Known Emotional Dispositions As A Complex Regulating System For Reciprocal Altruism
The human altruistic system is a sensitive and unstable one. Therefore, the tendency to give, to cheat, and the response to other’s acts of giving and cheating must be regulated by a complex psychology in each individual. Individuals differ in the degree of these tendencies and responses. According to Trivers the following emotional dispositions and their evolution can be understood in terms of regulation of altruism.
- Friendship and emotions of liking and disliking.
- Moralistic aggression. A protection mechanism from cheaters acts to regulate the advantage of cheaters in selection against the altruists. The moralistic altruist may want to educate or even punish a cheater.
- Gratitude and sympathy. A fine regulation of altruism can be associated with gratitude and sympathy in terms of cost/benefit and the level in which the beneficiary will reciprocate.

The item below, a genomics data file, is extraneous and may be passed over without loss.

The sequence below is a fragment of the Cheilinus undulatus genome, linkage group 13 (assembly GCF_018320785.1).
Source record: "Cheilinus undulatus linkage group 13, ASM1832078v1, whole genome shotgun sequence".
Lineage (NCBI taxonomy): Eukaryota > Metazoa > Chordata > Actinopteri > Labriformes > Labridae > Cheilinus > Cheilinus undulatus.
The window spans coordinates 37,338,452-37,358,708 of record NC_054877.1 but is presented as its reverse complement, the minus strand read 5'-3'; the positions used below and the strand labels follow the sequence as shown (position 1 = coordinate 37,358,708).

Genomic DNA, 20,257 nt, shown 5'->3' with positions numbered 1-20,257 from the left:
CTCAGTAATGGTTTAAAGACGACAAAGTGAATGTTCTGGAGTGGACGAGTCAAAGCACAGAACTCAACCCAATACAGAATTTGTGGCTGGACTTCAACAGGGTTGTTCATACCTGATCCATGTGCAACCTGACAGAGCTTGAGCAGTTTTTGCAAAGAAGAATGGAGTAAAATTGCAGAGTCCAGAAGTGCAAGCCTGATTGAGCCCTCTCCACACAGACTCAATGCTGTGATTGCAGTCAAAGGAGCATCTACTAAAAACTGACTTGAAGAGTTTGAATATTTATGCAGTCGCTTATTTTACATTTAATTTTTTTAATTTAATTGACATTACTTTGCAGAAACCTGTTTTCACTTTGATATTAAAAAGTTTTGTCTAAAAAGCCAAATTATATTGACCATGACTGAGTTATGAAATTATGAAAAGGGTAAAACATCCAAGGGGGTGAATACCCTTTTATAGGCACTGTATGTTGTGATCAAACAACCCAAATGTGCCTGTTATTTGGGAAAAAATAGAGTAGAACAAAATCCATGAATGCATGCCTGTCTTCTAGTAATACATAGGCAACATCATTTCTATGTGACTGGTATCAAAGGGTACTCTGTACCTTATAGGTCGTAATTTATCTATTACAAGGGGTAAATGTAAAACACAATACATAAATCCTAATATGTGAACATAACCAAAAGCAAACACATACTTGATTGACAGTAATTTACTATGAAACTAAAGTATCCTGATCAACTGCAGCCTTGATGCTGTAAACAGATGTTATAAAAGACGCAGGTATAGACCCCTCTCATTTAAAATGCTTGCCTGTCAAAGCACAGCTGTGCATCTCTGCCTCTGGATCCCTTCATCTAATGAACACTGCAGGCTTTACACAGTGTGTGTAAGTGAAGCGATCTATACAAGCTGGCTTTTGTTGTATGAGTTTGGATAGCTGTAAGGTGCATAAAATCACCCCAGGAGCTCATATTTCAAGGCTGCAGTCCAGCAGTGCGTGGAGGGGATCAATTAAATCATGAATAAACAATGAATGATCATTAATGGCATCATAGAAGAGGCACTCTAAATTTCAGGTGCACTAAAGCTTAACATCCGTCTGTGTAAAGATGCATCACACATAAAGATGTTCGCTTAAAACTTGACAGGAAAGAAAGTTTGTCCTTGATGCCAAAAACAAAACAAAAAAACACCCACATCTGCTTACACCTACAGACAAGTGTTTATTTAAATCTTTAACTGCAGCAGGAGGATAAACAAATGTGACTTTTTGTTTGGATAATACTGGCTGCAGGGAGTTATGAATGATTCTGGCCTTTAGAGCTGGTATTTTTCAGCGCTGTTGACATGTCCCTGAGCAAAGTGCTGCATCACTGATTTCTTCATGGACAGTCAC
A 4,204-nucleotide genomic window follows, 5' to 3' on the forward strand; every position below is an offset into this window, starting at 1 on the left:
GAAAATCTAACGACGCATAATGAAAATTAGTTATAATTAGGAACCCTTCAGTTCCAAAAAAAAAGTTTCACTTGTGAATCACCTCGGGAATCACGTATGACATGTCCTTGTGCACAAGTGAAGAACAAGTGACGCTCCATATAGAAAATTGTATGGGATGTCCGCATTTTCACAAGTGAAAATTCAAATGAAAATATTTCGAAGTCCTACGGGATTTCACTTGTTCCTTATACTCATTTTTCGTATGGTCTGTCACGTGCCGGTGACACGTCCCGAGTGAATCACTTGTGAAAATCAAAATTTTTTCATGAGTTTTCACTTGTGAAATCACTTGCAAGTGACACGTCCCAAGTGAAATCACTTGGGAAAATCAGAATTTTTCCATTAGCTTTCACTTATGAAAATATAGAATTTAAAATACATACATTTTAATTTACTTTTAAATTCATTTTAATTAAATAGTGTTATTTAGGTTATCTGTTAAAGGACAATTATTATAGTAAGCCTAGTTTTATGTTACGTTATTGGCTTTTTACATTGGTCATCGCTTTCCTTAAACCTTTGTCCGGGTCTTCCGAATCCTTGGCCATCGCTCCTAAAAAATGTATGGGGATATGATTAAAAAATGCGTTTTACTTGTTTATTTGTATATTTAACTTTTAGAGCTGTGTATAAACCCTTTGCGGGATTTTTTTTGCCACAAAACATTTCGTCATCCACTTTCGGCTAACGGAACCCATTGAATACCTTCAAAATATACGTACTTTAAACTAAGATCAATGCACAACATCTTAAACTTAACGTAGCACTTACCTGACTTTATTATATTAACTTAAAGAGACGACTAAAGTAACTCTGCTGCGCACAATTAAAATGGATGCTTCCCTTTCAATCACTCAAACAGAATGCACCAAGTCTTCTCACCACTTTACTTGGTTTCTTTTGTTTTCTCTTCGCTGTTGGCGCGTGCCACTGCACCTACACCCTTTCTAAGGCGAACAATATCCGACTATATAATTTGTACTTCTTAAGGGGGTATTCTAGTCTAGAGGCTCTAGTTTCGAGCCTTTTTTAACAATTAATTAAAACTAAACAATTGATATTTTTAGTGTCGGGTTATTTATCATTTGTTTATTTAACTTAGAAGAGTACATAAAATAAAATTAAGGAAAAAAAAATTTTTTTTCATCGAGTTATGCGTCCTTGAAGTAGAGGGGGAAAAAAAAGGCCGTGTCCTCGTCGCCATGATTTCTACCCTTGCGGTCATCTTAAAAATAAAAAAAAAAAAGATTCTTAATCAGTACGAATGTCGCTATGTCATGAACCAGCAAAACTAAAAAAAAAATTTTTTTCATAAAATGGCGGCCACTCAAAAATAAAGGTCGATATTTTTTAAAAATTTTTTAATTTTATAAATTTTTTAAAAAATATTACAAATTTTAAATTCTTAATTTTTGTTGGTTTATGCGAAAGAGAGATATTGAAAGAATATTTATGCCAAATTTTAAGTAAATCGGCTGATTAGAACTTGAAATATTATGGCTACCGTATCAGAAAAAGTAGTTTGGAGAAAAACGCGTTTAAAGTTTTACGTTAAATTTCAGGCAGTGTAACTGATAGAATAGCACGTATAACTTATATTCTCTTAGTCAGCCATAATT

- Guilt and repetitive altruism. Prevents the cheater from cheating again. The cheater shows his regret in order to save him from paying too dearly for his acts.
- Subtle cheating. A stable evolutionary equilibrium could include a low percentage of mimics in controversial support of adaptive sociopathy.
- Trust and suspicion. These are regulators for cheating and subtle cheating.
- Partnerships. Altruism with the purpose of creating friendships.
However, it is to be noted that there is no concrete explanation on how individuals pick partners because of the scarcity of theoretical and experimental researches that assess the importance of choice; theoretically, models indicate that evolution of behaviors associated with altruism involving partner choices rarely occur due to variability of costs and benefits between multiple individuals. Therefore, it is believed that the time or frequency of reciprocal actions contribute more to an individual's choice of partner than the actual reciprocal act itself .
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